Both of the latter two technologies have moved beyond the pilot stage and in some cases have become industrial – albeit, in some cases, the output is being used for fuel.

To give you an idea of why we need chemical recycling, we have carried out some calculations.

Global Polymer (plastic) produce has a 100% potential to be either mechanically or chemically recycled. Unfortunately, this potential is not being tapped into.

In 2019, out of this 100%: 

  • 74% ended up as global post-consumer waste 

Out of all this post-consumer waste:

  • 61% was either incinerated or ended up on the landfill;
  • 13% was collected for recycling; 
  • 9% was mechanically recycled; 
  • 0% was chemically recycled.

Based on current efforts, out of the 100% of global polymer demand, it is predicted that by 2030:

  • 67% will end up as global post-consumer waste 

Out of this post-consumer waste, an estimated

  • 52% will either be incinerated or on the landfill;
  • 15% will be collected for recycling;
  • 11% will be mechanically recycled;
  • And only 2% will get chemically recycled.

As you can see Chemical Recycling is a slow burn, hence the need for a short-term, to a medium-term, solution. The question to my audience (if I have one at this stage) is this: is modern incineration, or any other ‘waste to energy’ scheme worse than destroying our oceans and environment?

To explore this, let’s now take a look at what a Pyrolysis plant would look like, in a bit more detail.

The feedstock would be a mixture of contaminated and multi-layer plastics which nobody wants and which are impossible to mechanically recycle. So, there would be no need to wash or separate by polymer type. 

Feedstock would enter the thermal conversion plant and be converted into 72-75% Taco Oil, 18% Syngas (used to power the plant) and 8-10% Char, which would be sold to the construction industry.  Quite an efficient process!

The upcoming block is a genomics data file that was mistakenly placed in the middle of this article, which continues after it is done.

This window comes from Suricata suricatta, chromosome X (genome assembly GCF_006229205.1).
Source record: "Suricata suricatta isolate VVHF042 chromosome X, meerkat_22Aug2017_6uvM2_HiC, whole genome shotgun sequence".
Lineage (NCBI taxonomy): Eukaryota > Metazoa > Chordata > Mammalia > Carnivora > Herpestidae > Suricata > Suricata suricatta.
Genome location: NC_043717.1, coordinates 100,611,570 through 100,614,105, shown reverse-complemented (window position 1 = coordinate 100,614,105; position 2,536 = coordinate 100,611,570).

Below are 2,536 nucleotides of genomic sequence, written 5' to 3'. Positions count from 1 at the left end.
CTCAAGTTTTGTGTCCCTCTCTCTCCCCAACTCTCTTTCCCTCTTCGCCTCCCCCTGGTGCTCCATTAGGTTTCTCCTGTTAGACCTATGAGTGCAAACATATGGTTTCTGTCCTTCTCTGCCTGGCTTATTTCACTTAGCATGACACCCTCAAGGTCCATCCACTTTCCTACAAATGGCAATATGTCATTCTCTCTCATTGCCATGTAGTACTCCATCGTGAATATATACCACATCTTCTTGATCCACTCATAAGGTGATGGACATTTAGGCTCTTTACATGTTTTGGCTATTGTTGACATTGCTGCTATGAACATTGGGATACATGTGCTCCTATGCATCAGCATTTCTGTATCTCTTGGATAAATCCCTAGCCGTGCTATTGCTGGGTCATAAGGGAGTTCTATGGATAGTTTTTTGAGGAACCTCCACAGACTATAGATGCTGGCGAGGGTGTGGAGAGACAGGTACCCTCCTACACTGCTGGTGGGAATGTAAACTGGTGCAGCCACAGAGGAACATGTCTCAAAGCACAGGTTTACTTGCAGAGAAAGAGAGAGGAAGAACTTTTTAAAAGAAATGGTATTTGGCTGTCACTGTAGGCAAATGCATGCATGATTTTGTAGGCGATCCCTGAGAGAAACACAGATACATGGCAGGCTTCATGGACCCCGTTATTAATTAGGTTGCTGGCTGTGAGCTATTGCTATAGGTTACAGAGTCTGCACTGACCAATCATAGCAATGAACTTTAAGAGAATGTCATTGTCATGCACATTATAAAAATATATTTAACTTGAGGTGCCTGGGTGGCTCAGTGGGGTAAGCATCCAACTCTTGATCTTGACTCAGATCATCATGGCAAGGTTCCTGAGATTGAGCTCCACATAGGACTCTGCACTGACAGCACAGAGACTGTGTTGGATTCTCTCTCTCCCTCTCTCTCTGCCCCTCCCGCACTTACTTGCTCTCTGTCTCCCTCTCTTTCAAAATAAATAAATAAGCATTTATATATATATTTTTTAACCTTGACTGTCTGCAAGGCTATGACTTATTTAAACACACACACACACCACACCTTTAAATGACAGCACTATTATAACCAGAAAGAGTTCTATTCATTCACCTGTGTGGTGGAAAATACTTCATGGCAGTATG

The Taco oil, which is a Naphtha-like substitute, would need to be purified by the Petro Chemical Industry before it could be used in the cracking process to eventually make monomers. The Petro Chemical Industry seems very keen to help here, as it sees the regulatory system in the future demanding this and presenting an opportunity.

In Life Cycle Analysis Terms, one kilogram of mixed plastic waste gives off 0.55 kilograms of CO2 during pyrolysis. This is 65% less than during incineration. If we then convert this Taco oil into virgin plastic then one kilogram gives 0.86 kilograms of CO2. That is 55% fewer emissions than using crude oil! 

In summary, the experts at the conference felt that mechanical recycling was the best process in terms of Life Cycle Analysis. But as we now all know this process can only recycle certain polymers. 

So, to ensure that we capture all the benefits from all polymers, it is important to have a complementary technology to process the difficult to handle items. In the short term, this could be incineration or pyrolysis for energy. In the longer term true Chemical Recycling should be the answer. 

What must not happen anymore is the irresponsible disposal of plastic into our oceans and the natural environment. Each country, or group of countries, should set about recycling as much of its own plastic waste as it can and stop exporting large quantities of it around the world.

What is stopping the Department for Environment, Food and Rural Affairs (DEFRA) from attaching small scale incinerators or pyrolysis plants to our MRFs, starting tomorrow?